Kamose was succeeded by his brother Ahmose, whose inscriptions describe how he drove the Hyksos from Egypt and destroyed their city of Avaris. These events are given in the tomb inscriptions of another man, Ahmose son of Ibana, a soldier who served under the king Ahmose, describing the destruction of Avaris and the flight of the surviving Hyksos to Sharuhen in the region of Palestine. This city was then placed under siege by Ahmose for six years until the Hyksos fled again, this time to Syria, but what happened to them after that is not recorded.
The Legacy of the Hyksos in Egypt
Ahmose I not only founded the 18th Dynasty but initiated the period of the New Kingdom of Egypt, the era of the Egyptian empire. The development of a professional Egyptian army of conquest can be directly traced to the Hyksos in that Ahmose I, and those who followed him, wanted to make sure no foreign people would ever be able to gain such power in their land again. Beginning with Ahmose, and continuing on throughout the New Kingdom, the pharaohs created and maintained a buffer zone around Egypt which then encouraged them to conquer more lands beyond.
The Hyksos were vilified by the New Kingdom scribes to justify these wars of conquest and a new version of history was created in which the foreign invaders destroyed the temples of the gods, slaughtering the innocent and razing cities in a barbaric lust for conquest. Besides the fact that none of that happened, if it were not for the Hyksos, the Egyptian army would have been without two advantages which helped them establish their empire: the composite bow and the horse-drawn chariot.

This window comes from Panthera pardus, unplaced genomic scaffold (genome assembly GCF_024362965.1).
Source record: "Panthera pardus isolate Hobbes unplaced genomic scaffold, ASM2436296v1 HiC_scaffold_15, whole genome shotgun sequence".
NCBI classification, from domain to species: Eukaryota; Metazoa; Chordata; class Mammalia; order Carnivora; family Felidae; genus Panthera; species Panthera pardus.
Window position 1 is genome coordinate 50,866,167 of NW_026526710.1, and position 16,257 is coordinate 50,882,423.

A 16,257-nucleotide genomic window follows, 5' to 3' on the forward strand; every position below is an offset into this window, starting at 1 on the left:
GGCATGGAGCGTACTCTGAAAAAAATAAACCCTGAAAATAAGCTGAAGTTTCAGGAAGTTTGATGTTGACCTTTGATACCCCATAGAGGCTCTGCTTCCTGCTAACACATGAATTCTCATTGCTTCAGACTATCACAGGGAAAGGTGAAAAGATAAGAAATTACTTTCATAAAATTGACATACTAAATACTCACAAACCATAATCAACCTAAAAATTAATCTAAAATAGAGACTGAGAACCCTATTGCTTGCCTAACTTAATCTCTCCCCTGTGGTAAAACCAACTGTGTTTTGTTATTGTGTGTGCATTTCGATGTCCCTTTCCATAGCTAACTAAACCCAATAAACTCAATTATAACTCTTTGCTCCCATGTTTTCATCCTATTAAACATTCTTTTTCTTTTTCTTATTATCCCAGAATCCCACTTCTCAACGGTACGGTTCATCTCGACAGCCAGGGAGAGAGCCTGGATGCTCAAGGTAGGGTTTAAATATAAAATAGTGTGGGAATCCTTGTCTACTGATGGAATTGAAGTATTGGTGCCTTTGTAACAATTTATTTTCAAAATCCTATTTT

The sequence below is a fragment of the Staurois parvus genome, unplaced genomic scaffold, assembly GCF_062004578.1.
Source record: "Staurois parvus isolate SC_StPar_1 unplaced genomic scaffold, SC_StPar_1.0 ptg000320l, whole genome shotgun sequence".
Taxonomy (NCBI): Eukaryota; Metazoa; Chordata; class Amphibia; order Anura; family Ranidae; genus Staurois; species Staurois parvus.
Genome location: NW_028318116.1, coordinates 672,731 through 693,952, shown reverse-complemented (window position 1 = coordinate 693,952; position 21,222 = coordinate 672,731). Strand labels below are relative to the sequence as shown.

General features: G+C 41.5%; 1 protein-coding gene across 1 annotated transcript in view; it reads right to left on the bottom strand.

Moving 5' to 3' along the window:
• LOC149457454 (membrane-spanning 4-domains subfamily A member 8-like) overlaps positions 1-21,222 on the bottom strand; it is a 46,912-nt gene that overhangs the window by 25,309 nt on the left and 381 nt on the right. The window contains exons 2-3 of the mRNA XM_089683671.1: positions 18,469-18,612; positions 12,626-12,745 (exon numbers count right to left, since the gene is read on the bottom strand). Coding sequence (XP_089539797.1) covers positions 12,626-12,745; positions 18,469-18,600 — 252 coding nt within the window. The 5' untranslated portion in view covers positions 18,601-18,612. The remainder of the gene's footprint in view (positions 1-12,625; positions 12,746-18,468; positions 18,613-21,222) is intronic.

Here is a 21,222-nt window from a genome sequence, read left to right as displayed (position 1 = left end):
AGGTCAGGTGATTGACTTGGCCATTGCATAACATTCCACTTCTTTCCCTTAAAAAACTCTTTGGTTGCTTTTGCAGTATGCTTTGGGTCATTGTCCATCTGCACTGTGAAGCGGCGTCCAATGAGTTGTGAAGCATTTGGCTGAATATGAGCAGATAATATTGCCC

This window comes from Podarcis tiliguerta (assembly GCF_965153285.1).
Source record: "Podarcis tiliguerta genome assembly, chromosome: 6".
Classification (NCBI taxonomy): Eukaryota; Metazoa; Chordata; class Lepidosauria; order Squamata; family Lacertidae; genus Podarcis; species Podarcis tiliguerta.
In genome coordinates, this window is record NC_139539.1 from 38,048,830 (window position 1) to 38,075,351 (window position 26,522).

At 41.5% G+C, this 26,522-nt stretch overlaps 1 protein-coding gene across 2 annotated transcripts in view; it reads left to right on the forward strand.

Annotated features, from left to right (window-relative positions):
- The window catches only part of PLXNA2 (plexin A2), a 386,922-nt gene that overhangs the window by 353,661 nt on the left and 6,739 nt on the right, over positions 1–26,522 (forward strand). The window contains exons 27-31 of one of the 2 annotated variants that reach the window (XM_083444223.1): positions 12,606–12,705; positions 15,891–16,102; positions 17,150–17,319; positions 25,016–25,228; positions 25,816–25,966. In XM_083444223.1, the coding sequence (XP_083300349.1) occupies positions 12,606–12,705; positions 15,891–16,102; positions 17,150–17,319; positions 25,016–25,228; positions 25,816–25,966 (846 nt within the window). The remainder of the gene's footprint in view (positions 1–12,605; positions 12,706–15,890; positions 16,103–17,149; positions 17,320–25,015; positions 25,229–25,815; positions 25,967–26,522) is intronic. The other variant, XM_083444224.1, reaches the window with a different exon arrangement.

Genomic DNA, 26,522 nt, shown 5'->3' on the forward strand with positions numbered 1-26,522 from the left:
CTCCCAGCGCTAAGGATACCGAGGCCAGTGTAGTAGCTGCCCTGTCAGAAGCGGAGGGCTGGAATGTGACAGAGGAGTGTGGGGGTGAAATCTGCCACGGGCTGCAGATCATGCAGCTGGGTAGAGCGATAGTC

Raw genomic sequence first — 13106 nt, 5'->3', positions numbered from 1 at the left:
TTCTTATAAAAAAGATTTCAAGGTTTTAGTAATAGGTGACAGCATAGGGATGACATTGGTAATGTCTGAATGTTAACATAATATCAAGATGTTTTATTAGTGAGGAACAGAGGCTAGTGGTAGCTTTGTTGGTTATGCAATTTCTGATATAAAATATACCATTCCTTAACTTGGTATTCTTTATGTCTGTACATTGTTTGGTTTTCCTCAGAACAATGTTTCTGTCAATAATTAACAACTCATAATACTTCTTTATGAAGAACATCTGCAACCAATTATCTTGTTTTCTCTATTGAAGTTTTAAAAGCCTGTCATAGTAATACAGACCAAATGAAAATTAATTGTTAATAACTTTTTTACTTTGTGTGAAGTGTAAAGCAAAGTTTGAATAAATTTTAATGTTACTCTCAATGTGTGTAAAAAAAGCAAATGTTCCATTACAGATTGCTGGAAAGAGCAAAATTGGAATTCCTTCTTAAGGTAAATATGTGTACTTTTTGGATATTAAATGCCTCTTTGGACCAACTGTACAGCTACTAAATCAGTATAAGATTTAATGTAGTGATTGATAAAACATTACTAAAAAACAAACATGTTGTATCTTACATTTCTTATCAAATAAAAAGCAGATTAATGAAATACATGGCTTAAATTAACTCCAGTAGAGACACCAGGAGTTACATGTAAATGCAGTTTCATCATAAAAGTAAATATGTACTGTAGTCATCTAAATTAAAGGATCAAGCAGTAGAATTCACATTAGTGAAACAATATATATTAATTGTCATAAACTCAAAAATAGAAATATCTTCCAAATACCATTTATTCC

Egyptian art from the New Kingdom regularly depicts the pharaoh, kings such as Tutankhamun or Ramesses II, in their chariot hunting with their dogs or going to war, and since the New Kingdom is the period most familiar to people in the present day, the chariot is associated with Egypt. The Egyptians had no knowledge of it, however, until it was introduced by the Hyksos. The composite bow, with much greater range and accuracy, replaced the Egyptian long bow that had been in use for centuries and the Hyksos also introduced the bronze dagger, the short sword, and many other innovations. New methods of crop irrigation were introduced to Egypt as well as metalworking in bronze. An improved potter's wheel resulted in higher quality ceramics which were also more durable. The Hyksos also brought to Egypt the vertical loom, which produced better quality linen, and new fruit and vegetable cultivation techniques.
The innovations of the Hyksos transformed the culture of Egypt but they also preserved the past. Under Apepi, old papyrus scrolls were copied and carefully stored and many of these are the only extant copies to have survived. They also united Egypt as never before through their depiction by New Kingdom scribes as blood-thirsty conquerors who had invaded the land of the gods. Egyptian nationalism was at an all-time high throughout most of the period of the New Kingdom, and aside from the new and improved weapons, Egypt's empire could never have risen without the belief that conquest was necessary to protect the people of Egypt from another tragedy which might be even more terrible than the invasion of the Hyksos.